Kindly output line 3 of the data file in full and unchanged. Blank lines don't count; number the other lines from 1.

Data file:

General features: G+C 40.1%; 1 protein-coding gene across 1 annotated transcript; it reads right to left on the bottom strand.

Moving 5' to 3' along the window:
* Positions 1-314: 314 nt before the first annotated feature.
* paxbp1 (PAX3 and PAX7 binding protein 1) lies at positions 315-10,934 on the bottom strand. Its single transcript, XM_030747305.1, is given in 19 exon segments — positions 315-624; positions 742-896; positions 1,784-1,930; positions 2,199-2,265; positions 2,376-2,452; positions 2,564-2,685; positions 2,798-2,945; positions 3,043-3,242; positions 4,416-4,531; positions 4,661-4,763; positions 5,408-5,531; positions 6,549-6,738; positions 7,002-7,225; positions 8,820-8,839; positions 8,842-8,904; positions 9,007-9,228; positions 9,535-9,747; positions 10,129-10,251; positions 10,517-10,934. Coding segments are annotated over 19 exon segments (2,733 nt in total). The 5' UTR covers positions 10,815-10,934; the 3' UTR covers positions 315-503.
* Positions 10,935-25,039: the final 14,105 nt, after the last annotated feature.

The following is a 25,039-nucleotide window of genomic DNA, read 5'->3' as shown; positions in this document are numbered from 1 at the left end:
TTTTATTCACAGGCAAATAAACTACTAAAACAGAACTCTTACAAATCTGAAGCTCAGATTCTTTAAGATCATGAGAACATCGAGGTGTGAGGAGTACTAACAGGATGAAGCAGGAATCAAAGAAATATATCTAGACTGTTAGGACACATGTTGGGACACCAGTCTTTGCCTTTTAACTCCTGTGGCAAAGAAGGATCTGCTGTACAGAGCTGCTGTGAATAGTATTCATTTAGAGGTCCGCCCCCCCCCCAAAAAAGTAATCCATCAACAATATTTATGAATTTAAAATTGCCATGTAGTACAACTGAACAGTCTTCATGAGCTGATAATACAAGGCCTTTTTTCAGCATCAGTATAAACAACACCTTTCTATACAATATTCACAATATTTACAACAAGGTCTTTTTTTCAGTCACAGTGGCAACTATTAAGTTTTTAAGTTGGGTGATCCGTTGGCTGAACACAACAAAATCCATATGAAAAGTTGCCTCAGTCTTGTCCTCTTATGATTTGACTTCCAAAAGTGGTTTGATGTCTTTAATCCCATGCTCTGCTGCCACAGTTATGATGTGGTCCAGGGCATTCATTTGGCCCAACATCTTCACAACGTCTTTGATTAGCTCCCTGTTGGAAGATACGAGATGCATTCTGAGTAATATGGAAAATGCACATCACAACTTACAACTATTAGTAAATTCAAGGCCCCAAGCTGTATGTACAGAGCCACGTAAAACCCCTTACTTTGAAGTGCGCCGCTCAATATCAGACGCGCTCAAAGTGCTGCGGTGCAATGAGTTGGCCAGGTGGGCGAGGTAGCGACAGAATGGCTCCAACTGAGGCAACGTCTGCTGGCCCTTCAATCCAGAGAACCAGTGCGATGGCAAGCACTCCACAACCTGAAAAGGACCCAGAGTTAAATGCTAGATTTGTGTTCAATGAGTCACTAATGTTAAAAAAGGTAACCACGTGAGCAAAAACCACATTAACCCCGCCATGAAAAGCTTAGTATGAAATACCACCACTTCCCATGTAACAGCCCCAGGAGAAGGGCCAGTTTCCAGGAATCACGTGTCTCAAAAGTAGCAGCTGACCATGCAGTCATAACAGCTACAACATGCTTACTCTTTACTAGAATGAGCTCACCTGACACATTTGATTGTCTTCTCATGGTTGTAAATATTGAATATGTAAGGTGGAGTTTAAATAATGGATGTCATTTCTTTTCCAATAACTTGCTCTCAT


* Positions 1-314: 314 nt before the first annotated feature.